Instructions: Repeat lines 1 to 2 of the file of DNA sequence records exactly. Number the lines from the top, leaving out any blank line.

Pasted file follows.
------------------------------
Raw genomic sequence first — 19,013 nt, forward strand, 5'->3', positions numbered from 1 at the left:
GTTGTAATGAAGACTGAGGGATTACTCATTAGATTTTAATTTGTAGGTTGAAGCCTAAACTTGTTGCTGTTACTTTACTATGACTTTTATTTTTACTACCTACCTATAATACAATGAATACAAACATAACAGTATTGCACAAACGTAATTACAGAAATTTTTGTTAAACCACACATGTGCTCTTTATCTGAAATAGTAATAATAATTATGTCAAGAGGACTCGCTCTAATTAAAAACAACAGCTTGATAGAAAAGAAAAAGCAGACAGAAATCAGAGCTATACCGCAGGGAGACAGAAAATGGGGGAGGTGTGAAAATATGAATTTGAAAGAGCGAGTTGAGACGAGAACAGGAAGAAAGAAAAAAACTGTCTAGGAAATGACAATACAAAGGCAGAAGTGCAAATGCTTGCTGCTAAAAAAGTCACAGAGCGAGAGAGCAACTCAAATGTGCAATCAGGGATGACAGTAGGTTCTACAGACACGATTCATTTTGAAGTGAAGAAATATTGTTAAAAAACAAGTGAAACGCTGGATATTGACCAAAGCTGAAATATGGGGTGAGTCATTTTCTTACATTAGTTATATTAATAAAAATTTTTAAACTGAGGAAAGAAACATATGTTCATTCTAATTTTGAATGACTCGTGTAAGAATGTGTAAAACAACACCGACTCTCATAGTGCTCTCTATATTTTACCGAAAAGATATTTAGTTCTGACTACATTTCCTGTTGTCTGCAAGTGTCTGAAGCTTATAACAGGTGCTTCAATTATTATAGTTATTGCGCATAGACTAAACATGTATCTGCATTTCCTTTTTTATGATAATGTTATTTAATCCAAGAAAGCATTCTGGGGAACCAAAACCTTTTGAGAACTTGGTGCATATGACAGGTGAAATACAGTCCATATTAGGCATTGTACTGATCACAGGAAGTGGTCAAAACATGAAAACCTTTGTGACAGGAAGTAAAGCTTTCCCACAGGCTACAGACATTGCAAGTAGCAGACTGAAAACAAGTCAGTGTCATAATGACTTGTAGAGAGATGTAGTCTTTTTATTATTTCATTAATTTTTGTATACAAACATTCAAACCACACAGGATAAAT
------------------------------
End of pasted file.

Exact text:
Raw genomic sequence first — 19,013 nt, forward strand, 5'->3', positions numbered from 1 at the left:
GTTGTAATGAAGACTGAGGGATTACTCATTAGATTTTAATTTGTAGGTTGAAGCCTAAACTTGTTGCTGTTACTTTACTATGACTTTTATTTTTACTACCTACCTATAATACAATGAATACAAACATAACAGTATTGCACAAACGTAATTACAGAAATTTTTGTTAAACCACACATGTGCTCTTTATCTGAAATAGTAATAATAATTATGTCAAGAGGACTCGCTCTAATTAAAAACAACAGCTTGATAGAAAAGAAAAAGCAGACAGAAATCAGAGCTATACCGCAGGGAGACAGAAAATGGGGGAGGTGTGAAAATATGAATTTGAAAGAGCGAGTTGAGACGAGAACAGGAAGAAAGAAAAAAACTGTCTAGGAAATGACAATACAAAGGCAGAAGTGCAAATGCTTGCTGCTAAAAAAGTCACAGAGCGAGAGAGCAACTCAAATGTGCAATCAGGGATGACAGTAGGTTCTACAGACACGATTCATTTTGAAGTGAAGAAATATTGTTAAAAAACAAGTGAAACGCTGGATATTGACCAAAGCTGAAATATGGGGTGAGTCATTTTCTTACATTAGTTATATTAATAAAAATTTTTAAACTGAGGAAAGAAACATATGTTCATTCTAATTTTGAATGACTCGTGTAAGAATGTGTAAAACAACACCGACTCTCATAGTGCTCTCTATATTTTACCGAAAAGATATTTAGTTCTGACTACATTTCCTGTTGTCTGCAAGTGTCTGAAGCTTATAACAGGTGCTTCAATTATTATAGTTATTGCGCATAGACTAAACATGTATCTGCATTTCCTTTTTTATGATAATGTTATTTAATCCAAGAAAGCATTCTGGGGAACCAAAACCTTTTGAGAACTTGGTGCATATGACAGGTGAAATACAGTCCATATTAGGCATTGTACTGATCACAGGAAGTGGTCAAAACATGAAAACCTTTGTGACAGGAAGTAAAGCTTTCCCACAGGCTACAGACATTGCAAGTAGCAGACTGAAAACAAGTCAGTGTCATAATGACTTGTAGAGAGATGTAGTCTTTTTATTATTTCATTAATTTTTGTATACAAACATTCAAACCACACAGGATAAAT